So...what is it like sharing a dorm with members of the opposite sex?
Moving into a college dorm is a big transition, even if you’re used to sharing your living space. And dorms can really throw you for a loop when they’re co-ed.
Colleges in the United States started having co-ed residence halls back in the 1970s, and today, about 90% of all schools have at least one co-ed dorm building. (Keep in mind “co-ed” can mean a lot of different things, but the gist is that students of both sexes live under the same roof. More on that in a second…)
Also, though most shared dorm rooms are still single sex, more than 150 colleges, including Brown University, Stanford University, The University of Pennsylvania, Oberlin College, Clark University, and the California Institute of Technology, now allow some or all students to share a room with anyone they choose—and we mean anyone. These co-ed dorm rooms are typically called “gender-neutral housing.”
So, what is living in a co-ed dorm—or a co-ed room—really like?
Co-ed dorms (meaning the buildings, not the individual rooms) may still separate genders, often by floors or “wings.” But many colleges just mix things up, with female and male roommates living next door or across the hall from each other. In any case, there’s a good chance you’ll run into the opposite sex while you’re in your jammies—and possibly while you’re in the public restrooms.
On the subject of bathrooms, which are often students’ biggest concern about co-ed living: co-ed dorm bathroom policies also vary, so it’s important to check with your college to see what’s up. For example, UC Riverside’s co-ed dorms have gender-specific restrooms and showers, but at MIT, the bathrooms are co-ed too. In co-ed bathrooms, the showers have curtains and bathroom stalls have doors (just like in single-sex bathrooms), but you’ll still find yourself in close proximity to someone of the opposite sex. And, yes, you both might be naked. But unless one of you chooses to strut around in your birthday suit, you’re not going to see anyone’s nakedness. And as for simply sharing bathroom space with the opposite sex? “Nobody cares.”
Beyond bathrooms, co-ed dorms are pretty much like any other dorms, except, you know, co-ed. There are often communal spaces to hang out, cook, and/or study. RAs plan events. You’ll go through some sort of security checkpoint to get in. And you’ll probably need to sign in any guests if you have them (though co-ed dorms may be more lax about guests of the opposite sex and curfews).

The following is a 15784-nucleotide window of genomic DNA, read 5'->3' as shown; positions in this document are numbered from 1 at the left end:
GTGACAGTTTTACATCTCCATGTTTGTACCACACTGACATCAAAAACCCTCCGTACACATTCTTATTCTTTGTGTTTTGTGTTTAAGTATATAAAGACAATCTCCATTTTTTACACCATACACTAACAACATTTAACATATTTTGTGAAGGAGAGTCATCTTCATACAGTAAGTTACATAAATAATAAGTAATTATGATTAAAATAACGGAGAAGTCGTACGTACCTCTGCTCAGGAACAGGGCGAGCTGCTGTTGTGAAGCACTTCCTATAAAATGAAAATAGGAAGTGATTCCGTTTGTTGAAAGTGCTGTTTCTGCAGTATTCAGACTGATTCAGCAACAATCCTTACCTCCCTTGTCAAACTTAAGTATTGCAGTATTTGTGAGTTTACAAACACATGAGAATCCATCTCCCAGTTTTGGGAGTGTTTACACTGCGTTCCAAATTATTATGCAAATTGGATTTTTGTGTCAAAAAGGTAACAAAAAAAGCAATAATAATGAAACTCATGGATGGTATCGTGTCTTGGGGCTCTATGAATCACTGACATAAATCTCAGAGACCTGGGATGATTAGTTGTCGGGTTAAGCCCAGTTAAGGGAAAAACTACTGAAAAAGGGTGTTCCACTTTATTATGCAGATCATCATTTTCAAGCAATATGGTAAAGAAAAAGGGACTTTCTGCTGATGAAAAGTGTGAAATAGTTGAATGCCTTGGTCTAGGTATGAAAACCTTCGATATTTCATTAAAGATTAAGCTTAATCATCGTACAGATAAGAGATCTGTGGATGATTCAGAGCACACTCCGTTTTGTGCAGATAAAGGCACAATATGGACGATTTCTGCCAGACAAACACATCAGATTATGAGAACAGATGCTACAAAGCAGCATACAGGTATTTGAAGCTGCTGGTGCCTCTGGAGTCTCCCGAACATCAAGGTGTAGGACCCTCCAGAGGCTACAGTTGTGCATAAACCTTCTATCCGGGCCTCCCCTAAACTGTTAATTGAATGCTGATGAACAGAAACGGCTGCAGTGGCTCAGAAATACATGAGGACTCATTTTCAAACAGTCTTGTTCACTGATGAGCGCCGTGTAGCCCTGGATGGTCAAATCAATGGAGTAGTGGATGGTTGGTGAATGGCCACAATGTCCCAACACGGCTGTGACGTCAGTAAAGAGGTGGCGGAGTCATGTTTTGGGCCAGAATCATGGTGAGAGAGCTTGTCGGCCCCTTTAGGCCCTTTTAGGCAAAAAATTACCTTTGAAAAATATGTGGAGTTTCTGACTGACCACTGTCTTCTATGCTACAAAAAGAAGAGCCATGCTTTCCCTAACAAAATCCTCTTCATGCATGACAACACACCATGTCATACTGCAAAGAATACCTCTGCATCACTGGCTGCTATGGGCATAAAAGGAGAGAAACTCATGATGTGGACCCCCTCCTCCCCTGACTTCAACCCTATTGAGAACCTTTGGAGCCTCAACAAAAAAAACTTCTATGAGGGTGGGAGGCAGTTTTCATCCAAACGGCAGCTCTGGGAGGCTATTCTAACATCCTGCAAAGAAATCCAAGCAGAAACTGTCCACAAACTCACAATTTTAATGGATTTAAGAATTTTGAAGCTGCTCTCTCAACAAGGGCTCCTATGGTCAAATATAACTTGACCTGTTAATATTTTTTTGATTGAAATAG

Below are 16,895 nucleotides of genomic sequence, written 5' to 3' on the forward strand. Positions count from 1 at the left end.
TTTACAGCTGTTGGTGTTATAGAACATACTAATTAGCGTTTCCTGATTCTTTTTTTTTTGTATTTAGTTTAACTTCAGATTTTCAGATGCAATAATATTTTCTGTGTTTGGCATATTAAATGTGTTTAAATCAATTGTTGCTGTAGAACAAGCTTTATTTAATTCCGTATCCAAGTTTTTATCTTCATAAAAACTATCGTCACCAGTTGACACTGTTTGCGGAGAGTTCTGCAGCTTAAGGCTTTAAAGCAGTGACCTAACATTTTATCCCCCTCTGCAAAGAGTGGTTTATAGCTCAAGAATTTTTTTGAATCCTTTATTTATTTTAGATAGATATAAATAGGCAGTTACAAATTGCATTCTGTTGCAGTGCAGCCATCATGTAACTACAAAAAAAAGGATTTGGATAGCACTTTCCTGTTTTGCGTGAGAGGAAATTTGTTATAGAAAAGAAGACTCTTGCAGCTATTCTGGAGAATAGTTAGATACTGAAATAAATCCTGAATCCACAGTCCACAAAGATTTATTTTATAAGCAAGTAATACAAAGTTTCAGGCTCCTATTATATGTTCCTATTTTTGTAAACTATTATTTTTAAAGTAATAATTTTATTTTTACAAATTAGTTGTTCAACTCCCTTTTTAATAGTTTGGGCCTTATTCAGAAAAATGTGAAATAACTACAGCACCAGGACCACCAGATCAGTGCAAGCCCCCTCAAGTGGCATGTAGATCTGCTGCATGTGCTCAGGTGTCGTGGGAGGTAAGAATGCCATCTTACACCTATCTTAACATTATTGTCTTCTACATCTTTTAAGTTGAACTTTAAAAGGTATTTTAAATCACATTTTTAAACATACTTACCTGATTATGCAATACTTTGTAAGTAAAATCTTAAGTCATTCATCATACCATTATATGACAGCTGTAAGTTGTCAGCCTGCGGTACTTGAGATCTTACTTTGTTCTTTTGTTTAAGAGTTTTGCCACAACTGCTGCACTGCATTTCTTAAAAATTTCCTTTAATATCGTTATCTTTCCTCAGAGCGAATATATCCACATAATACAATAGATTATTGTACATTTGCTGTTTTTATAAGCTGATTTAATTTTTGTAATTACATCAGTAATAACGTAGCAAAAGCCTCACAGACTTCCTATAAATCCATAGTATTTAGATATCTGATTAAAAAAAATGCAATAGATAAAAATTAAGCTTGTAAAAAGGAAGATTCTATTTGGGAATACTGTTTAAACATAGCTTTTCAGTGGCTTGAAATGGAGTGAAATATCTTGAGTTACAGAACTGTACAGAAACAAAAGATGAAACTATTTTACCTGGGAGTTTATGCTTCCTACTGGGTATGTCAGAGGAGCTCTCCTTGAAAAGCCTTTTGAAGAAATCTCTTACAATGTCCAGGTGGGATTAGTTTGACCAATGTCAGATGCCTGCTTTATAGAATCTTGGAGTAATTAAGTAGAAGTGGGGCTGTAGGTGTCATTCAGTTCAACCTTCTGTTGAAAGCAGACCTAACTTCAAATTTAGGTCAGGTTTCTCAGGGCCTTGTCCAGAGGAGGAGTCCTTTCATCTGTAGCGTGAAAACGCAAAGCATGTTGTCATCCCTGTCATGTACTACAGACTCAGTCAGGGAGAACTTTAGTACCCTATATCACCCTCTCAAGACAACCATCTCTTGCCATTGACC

Many students say it’s like living with brothers and sisters. Sure, a little awkward at first, but you get used to it. Hanging out with your dorm friends (no matter their gender) is tons of fun, but the day-to-day living is actually kind of boring. Yup, everybody showers. Everybody looks a little worn out in the mornings. And everybody poops.
Some students prefer co-ed dorms because they offer more opportunities to hang out with members of the opposite sex and fewer restrictions on having guests of the opposite sex visit, whether they’re friends or significant others. Some students don’t really care one way or the other. But if co-ed living isn’t for you, that’s okay too.
Plenty of students simply feel more at ease in single-sex dorms. Some students hold religious or moral beliefs about men and women living together. (And some colleges, often those affiliated with a religion, take a stance against co-ed dorms anyway.) It’s all relative, and that’s why most colleges offer a variety of housing options. At the end of the day, you’re going to find friendships and parties, study spaces and places to chill, in any dorm, co-ed or not.
But what about all the sex?!?!
If you’re heterosexual, co-ed dorms might make it slightly easier to accommodate sexy time. But that doesn’t mean your roommate(s) will magically disappear when you have a “special friend” visiting. Or that you’ll be living next door to someone you’re attracted to. Or that they’ll be attracted to you. Basically, dating is hard no matter where you live, and co-ed dorms are not depraved spontaneous hookup dens.*